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Although once considered a subspeciality within the domain of the sociology of knowledge, the examination of collective behavior or “social memory studies” has developed over the past two decades into a vibrant theoretical domain, linking sociological theory, historical sociology, social psychology, and the sociology of culture. The collective memory approach argues that history enters into social life through the means by which individuals, organizations, and states interpret, recall, and commemorate the past.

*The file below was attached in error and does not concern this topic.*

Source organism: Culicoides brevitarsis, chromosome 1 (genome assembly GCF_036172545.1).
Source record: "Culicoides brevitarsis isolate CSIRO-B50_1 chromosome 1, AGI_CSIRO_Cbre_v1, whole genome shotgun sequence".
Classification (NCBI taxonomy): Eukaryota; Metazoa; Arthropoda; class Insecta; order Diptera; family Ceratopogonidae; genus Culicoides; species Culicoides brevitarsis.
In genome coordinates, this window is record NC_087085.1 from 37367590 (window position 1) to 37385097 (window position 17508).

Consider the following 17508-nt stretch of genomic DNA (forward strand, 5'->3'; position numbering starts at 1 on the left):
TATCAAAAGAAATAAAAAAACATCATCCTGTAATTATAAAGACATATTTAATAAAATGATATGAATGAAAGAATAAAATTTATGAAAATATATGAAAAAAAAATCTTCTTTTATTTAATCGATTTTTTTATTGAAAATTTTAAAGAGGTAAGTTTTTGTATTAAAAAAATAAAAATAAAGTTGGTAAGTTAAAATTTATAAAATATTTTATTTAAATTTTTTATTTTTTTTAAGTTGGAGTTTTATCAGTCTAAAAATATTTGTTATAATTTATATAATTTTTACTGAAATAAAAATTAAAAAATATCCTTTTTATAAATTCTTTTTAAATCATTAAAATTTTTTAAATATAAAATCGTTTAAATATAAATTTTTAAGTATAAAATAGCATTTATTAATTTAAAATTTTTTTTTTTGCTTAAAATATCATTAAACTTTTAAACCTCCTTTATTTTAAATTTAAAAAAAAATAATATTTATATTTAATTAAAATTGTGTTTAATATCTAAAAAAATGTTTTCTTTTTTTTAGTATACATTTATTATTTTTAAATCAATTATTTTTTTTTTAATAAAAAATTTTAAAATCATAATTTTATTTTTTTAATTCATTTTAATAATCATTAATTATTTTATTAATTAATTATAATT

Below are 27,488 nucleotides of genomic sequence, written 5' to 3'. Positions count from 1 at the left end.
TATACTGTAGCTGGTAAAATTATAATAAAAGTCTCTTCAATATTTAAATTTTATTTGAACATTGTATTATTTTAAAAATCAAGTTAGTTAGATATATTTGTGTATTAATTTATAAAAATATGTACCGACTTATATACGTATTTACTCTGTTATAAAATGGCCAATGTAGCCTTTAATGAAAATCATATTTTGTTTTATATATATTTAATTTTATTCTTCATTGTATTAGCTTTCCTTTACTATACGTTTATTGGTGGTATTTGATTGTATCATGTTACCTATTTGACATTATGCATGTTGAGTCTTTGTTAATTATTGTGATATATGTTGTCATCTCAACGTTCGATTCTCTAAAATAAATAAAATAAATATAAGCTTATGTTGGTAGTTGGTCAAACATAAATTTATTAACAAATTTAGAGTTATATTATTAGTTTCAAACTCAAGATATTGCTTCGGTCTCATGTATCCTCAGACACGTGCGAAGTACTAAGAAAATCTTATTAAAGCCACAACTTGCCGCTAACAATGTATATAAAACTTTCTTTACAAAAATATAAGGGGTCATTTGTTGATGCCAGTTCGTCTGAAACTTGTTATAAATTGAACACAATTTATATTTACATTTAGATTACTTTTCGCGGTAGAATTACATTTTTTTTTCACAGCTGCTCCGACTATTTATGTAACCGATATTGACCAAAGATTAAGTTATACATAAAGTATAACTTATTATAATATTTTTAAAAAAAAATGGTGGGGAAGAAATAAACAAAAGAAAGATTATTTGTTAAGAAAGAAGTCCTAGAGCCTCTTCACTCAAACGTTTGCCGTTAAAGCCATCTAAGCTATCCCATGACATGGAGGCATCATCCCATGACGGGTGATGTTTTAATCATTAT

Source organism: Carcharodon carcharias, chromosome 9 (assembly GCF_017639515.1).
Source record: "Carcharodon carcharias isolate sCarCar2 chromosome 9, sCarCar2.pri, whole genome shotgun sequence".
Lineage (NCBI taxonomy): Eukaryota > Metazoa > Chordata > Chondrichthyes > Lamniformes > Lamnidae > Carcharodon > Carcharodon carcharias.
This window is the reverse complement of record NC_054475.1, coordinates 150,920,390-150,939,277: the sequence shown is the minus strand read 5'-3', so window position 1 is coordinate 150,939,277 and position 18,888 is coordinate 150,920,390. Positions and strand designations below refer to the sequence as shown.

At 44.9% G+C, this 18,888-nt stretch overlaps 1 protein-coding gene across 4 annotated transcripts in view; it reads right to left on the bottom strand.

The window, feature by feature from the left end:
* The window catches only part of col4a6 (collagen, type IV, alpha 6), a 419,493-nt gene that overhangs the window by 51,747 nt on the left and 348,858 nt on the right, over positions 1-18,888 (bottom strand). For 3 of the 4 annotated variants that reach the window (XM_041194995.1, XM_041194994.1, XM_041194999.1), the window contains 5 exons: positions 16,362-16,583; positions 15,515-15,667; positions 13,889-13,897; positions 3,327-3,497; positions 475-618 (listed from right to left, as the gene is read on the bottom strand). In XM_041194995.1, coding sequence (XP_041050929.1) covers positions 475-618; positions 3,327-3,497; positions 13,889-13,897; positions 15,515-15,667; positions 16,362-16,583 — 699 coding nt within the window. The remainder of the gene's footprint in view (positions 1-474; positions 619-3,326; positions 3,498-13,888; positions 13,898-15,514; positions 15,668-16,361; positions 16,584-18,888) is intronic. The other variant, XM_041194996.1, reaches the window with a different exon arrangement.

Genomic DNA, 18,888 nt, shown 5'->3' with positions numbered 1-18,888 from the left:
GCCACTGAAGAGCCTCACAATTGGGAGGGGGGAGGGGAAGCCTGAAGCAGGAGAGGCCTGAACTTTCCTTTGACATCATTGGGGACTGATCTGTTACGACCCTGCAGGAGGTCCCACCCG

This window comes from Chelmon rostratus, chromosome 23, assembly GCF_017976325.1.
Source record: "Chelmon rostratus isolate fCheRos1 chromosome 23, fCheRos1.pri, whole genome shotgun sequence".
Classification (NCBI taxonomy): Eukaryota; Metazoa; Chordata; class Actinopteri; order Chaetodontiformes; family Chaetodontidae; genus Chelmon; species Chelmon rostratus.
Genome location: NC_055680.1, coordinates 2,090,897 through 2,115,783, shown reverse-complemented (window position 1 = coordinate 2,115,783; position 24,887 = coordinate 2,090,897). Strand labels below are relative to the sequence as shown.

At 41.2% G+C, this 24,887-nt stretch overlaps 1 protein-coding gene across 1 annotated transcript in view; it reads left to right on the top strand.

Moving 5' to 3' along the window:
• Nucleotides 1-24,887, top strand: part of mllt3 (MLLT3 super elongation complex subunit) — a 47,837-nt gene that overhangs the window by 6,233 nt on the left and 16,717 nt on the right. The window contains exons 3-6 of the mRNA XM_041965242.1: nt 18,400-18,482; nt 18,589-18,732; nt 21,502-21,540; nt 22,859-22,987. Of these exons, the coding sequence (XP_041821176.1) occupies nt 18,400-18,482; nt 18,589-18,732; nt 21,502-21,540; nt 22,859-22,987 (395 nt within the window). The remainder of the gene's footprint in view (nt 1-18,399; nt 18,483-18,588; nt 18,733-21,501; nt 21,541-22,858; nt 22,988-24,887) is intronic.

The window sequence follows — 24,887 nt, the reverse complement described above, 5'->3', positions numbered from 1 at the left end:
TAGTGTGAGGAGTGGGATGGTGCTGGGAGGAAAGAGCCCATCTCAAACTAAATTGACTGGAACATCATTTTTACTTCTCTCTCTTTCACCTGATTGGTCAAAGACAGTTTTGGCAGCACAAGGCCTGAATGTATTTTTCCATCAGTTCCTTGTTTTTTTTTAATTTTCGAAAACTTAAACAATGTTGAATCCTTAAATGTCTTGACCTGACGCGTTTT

The legitimating theoretical text in this field is Maurice Halbwachs's 1925 work, The Social Frameworks of Memory, finally translated into English in 1992. Halbwachs, an influential French follower of Émile Durkheim and Henri Bergson, and colleague of Annales historians Marc Bloch and Lucien Febvre, argued that memory was organized in light of “collective frameworks.” ...

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